Sprint’s chief executive says the release of smart phone represents a "coming out party" for Sprint.

Friday, at an early sale opening in Palo Alto, Calif., the phone got off to a good start.

“It’s awesome, dude,” a Ken Fitzgerald, a mobile phone developer, told Wired magazine as he held one of the first Pre phones. Fitzgerald told Wired that he broke his contract with Verizon in order to get the Pre.

“I have been reading everything on the internet about the Pre for the last few months and I knew it was going to be a revolutionary device,” he said.

Sprint Nextel Corp. (NYSE: S), which will carry the Pre exclusively at least through year’s end, has been shedding subscribers to competing wireless services.

In remarks in New York Friday, Sprint CEO Dan Hesse says the launch of the Pre will show off Sprint’s competitive plans. He says Sprint has "vastly" improved its customer service and network performance.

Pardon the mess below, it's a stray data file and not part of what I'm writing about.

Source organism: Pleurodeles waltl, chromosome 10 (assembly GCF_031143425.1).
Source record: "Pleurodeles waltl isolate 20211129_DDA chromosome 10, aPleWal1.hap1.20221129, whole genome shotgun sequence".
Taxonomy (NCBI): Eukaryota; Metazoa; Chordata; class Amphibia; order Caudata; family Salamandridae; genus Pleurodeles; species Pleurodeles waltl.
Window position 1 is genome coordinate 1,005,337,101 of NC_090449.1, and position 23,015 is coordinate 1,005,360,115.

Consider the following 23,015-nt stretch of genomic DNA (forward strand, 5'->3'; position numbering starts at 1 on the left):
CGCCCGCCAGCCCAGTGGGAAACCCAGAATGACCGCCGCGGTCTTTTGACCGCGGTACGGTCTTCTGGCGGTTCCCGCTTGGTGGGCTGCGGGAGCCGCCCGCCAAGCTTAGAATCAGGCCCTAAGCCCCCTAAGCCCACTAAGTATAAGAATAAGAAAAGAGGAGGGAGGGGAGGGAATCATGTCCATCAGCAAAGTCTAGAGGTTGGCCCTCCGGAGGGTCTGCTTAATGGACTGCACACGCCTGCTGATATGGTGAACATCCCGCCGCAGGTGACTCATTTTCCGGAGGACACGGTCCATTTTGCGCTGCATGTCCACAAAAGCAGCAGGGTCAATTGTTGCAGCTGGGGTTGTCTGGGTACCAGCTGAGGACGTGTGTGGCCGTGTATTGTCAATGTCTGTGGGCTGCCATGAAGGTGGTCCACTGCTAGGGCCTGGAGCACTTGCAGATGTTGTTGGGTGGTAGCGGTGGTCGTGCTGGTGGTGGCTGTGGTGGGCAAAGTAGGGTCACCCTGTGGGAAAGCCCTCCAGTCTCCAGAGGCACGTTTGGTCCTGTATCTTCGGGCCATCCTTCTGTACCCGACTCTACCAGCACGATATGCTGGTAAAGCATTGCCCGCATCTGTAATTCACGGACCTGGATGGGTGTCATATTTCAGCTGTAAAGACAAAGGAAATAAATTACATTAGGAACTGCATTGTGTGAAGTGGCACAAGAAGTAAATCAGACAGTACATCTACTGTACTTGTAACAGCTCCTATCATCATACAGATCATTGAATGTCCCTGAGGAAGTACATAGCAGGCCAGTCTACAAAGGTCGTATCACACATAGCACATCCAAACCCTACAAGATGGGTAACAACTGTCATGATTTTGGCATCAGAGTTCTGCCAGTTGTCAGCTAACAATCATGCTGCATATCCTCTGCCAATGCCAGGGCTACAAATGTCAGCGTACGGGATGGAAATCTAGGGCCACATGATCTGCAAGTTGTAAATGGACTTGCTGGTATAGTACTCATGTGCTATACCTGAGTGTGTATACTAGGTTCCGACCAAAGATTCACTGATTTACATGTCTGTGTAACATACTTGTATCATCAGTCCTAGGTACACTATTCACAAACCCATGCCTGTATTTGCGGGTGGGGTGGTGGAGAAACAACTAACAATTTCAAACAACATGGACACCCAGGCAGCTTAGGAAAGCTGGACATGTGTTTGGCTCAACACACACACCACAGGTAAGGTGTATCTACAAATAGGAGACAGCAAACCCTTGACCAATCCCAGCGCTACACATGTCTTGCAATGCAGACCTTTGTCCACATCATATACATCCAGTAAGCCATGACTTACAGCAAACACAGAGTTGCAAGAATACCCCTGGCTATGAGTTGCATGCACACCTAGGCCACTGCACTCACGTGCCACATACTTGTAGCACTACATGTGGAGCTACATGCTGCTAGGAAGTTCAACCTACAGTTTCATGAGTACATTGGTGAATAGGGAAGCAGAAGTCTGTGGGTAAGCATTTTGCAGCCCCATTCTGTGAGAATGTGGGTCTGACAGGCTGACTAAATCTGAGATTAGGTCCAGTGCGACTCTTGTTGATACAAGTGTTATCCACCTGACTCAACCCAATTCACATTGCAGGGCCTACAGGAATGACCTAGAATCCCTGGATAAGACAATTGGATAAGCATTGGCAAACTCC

"We’re a very different company than we were 12 months ago," Hesse told analysts and reporters, according to Reuters. "The Pre is the coming out party for the new Sprint, to show off the new Sprint."

The Pre from Palm Inc. has a touch-screen and slide-out keyboard and will cost $200 with a two-year service plan and rebate. It could be Sprint’s and Palm’s best hope for fighting back against Research In Motion’s BlackBerry and Apple Inc.’s iPhone handsets.

Sprint is based in Overland Park, Kan., and Palm in Sunnyvale, Calif.